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06-22-06 Three injured when train derails near St. Marys

By Shelley Grieshop

  Three local men -- including a train engineer and conductor -- were injured when a grain truck struck a train and caused it to derail at state Route 219 in St. Marys Township on Wednesday morning.

An R.J. Corman train rests on its side after it was struck Wednesday morning by a grain truck carrying shelled corn along state Route 219 south of St. Marys. Three people, including two men on the train, received minor injuries in the crash. See related photo on back page.<br></br>

  The men suffered only minor injuries and refused medical treatment at the scene. Aboard the train's front engine, which overturned, was Engineer David T. Hague, 27, 2952 Oregon Road, Rockford, and Conductor Nathan R. Stroh, 26, 131 Clearview Court, St. Marys.

  The driver of the westbound truck, which was carrying about 500 bushels of shelled corn, was Allen L. Spoltman, 36, 2571 Clune-Stucke Road, Maria Stein. The straight truck is owned by R&S Farms of Celina, a business co-owned by Spoltman. Spoltman was cited for failure to yield at the railroad crossing.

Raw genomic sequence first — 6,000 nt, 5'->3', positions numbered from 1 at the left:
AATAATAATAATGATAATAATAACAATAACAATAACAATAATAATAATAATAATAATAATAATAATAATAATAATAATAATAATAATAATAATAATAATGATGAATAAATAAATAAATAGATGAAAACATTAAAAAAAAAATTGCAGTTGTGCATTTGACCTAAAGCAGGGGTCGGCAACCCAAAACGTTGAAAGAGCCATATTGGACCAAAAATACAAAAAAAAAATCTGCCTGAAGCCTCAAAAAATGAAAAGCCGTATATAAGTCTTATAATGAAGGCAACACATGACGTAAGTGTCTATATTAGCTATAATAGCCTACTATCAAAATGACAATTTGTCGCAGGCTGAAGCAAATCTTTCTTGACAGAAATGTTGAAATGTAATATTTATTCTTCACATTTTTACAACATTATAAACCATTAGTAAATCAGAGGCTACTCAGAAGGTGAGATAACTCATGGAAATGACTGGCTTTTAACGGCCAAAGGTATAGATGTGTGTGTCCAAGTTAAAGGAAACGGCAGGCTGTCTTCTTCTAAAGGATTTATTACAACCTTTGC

A crossbuck and yield sign are the only signs warning motorists of that particular train crossing.

  The accident, which occurred at 9:33 a.m., closed the roadway most of the day so railway crews could fix the bent track and upright the R.J. Corman train engine and another railway car that was leaning. The Ohio Department of Transportation officially opened the highway at 8 p.m. Wednesday.  Long skid marks were evident at the scene where Spoltman, traveling approximately 45 mph, attempted to stop on state Route 219, between state Route 66 and County Road 66A. The northbound train's speed was estimated at 6 mph.

  Trooper Jason Cummins of the Wapakoneta post of the Ohio State Highway Patrol said the truck struck the much-heavier train in such a way that it moved it off the tracks.

  "He (Spoltman) hit the front of the engine in just the right place," he said.

  Spoltman told the trooper his truck struck the engine low enough that it caused it to raise up, leave the tracks and tip over onto its left side.

  About 75 bushels of corn were spilled across the scene, but it wasn't the grain that caused the biggest problem. Oil leaking from the train's engine brought emergency management agency crews to the scene to oversee clean-up procedures and contain the fuel. Interdyne Corp. of Lima, a hazardous waste clean-up company, took about 800 gallons of fuel from the train before it could be safely moved, Cummins said.

  Both the train and the truck sustained heavy disabling damage.

  Also assisting at the scene was the St. Marys Township Fire Department.


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